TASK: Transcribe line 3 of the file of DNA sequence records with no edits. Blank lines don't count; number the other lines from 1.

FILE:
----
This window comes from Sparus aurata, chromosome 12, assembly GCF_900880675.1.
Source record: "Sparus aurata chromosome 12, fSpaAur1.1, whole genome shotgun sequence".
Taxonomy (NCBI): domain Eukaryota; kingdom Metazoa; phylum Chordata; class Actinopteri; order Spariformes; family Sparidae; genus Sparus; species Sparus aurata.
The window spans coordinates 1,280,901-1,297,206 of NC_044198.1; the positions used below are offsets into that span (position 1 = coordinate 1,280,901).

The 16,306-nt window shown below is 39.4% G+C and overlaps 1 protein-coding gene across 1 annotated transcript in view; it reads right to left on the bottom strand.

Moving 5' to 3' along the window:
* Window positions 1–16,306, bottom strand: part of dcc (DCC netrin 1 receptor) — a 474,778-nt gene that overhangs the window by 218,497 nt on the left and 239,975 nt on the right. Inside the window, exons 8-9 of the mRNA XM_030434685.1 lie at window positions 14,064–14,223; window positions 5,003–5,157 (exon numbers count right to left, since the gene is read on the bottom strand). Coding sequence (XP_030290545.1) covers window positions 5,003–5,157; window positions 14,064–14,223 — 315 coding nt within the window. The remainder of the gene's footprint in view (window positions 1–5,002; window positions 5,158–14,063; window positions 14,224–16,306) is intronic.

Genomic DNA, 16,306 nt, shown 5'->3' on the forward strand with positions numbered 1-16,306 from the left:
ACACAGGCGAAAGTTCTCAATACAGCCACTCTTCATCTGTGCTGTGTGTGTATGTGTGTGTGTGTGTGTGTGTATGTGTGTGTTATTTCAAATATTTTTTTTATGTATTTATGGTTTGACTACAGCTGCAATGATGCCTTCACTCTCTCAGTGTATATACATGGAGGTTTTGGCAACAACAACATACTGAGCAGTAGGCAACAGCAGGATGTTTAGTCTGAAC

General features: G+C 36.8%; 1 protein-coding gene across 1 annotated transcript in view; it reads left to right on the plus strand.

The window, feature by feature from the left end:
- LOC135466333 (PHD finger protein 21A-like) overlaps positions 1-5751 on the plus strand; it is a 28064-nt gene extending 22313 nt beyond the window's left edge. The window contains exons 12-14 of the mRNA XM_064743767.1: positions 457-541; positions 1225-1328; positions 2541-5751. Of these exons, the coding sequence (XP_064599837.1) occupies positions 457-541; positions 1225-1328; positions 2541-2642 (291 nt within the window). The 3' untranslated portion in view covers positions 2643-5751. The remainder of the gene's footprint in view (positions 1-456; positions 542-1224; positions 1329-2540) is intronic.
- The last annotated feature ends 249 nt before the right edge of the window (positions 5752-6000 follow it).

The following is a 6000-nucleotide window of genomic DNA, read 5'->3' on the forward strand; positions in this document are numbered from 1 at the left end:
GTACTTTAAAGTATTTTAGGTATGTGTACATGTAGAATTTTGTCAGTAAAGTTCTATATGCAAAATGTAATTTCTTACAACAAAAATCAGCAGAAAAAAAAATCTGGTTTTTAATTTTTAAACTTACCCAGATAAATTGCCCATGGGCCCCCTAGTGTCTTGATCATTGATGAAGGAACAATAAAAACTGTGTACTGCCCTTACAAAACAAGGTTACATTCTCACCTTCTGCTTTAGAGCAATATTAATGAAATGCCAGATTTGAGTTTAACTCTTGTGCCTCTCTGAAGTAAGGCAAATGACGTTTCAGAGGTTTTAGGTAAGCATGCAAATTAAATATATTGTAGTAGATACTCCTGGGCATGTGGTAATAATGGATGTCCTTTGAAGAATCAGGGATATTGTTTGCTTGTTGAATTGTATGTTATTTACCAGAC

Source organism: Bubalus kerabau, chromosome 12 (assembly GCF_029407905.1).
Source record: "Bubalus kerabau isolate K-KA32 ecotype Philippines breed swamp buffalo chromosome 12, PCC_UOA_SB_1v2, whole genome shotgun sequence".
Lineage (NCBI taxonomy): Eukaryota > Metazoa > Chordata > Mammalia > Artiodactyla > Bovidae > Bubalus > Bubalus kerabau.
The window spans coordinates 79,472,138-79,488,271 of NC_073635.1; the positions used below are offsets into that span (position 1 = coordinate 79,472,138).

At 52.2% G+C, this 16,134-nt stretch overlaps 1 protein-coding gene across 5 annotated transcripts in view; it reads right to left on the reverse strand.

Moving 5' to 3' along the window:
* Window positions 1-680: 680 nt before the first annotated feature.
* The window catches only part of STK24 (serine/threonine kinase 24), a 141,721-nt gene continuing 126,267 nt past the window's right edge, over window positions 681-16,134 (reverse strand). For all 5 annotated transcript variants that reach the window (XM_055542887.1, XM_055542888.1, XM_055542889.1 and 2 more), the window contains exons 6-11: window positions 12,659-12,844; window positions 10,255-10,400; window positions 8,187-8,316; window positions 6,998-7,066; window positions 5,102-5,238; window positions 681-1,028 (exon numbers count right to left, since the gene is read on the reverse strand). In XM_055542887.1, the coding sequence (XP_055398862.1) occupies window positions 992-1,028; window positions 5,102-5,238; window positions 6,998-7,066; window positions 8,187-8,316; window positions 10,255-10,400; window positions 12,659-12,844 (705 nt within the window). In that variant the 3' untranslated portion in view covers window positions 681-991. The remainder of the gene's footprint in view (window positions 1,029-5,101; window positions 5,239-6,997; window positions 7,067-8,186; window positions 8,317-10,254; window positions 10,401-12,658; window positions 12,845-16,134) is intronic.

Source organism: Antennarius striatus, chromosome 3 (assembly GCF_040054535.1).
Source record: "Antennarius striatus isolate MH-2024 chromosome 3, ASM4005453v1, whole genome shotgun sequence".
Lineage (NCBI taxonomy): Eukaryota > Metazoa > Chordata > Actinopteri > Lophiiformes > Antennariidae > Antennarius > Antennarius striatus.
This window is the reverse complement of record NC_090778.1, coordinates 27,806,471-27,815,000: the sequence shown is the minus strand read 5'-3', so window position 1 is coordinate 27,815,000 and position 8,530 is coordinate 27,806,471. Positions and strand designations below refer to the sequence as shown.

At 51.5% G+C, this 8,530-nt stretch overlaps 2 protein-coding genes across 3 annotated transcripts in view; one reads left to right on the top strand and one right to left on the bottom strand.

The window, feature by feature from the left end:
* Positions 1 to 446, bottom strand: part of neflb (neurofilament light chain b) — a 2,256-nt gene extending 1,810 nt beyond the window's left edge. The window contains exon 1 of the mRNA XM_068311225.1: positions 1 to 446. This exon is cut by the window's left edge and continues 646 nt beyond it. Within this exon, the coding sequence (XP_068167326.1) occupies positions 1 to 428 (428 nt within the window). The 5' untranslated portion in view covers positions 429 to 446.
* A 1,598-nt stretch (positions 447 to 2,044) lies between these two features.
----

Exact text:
Taxonomy (NCBI): domain Eukaryota; kingdom Metazoa; phylum Chordata; class Actinopteri; order Spariformes; family Sparidae; genus Sparus; species Sparus aurata.